Monticello Nov. 27. 19
Henry delivered your letter and all the articles entrusted to him safely on Tuesday night. I now inclose you a list of the cloathing to be given to every one of the people according to their ages, also of the blankets and beds to be given this year, which you will find in the columns headed 1819. I have given the columns of the last and next year, to shew those who recieved the last year and those who are to recieve the next. some small changes in the old rotation to keep the annual numbers as equal as I can, but this is never to the disadvantage of the person, but in their favor by giving them a blanket or bed a year or two sooner: for example Hanah had a bed, last year, but to bring the annual number as even as we can I give her one this year also. I need not repeat here the directions which you will find on the inclosed paper. we have to buy from mr Robertson this year much more largely than I could have wished.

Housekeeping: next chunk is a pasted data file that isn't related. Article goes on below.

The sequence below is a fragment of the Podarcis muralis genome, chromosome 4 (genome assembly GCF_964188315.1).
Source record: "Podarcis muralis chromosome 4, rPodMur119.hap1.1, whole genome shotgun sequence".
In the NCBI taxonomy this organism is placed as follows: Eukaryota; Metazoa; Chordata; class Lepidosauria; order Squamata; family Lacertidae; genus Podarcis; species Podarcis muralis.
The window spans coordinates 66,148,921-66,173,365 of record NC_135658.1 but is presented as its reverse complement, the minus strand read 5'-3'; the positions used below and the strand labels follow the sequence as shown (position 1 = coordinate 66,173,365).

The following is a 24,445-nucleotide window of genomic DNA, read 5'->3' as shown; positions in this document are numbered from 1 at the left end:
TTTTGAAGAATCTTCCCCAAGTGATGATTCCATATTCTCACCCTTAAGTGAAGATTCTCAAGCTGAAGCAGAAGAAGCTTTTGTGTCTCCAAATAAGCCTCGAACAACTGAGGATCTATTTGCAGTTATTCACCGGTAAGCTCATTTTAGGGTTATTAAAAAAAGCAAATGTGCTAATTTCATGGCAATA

The preserved peaches may come by Johnny Hemings, but the barrel of shad must wait and come with the pork by the waggon.
I am sincerely sorry that mr. Hepburn should wait a day for his money, but our flour sold so low last year that my funds in Richmond failed before I was aware of it, and I can only replenish them by flour sent there. there has been but one rain since June to raise our river so as to float a loaded boat. that fell on the 9th of October; the next day I sent off 100. barrels of flour, but the water failed before they got out of the river, and there they still remain and must remain until a good rain falls. the moment I can place the funds in mr. Gibson’s hands I will send you a draught for mr. Hepburn. I am sorry to hear of mr. Clay’s illness and shall equally rejoice to learn he has got over it.
MHi: Coolidge Collection.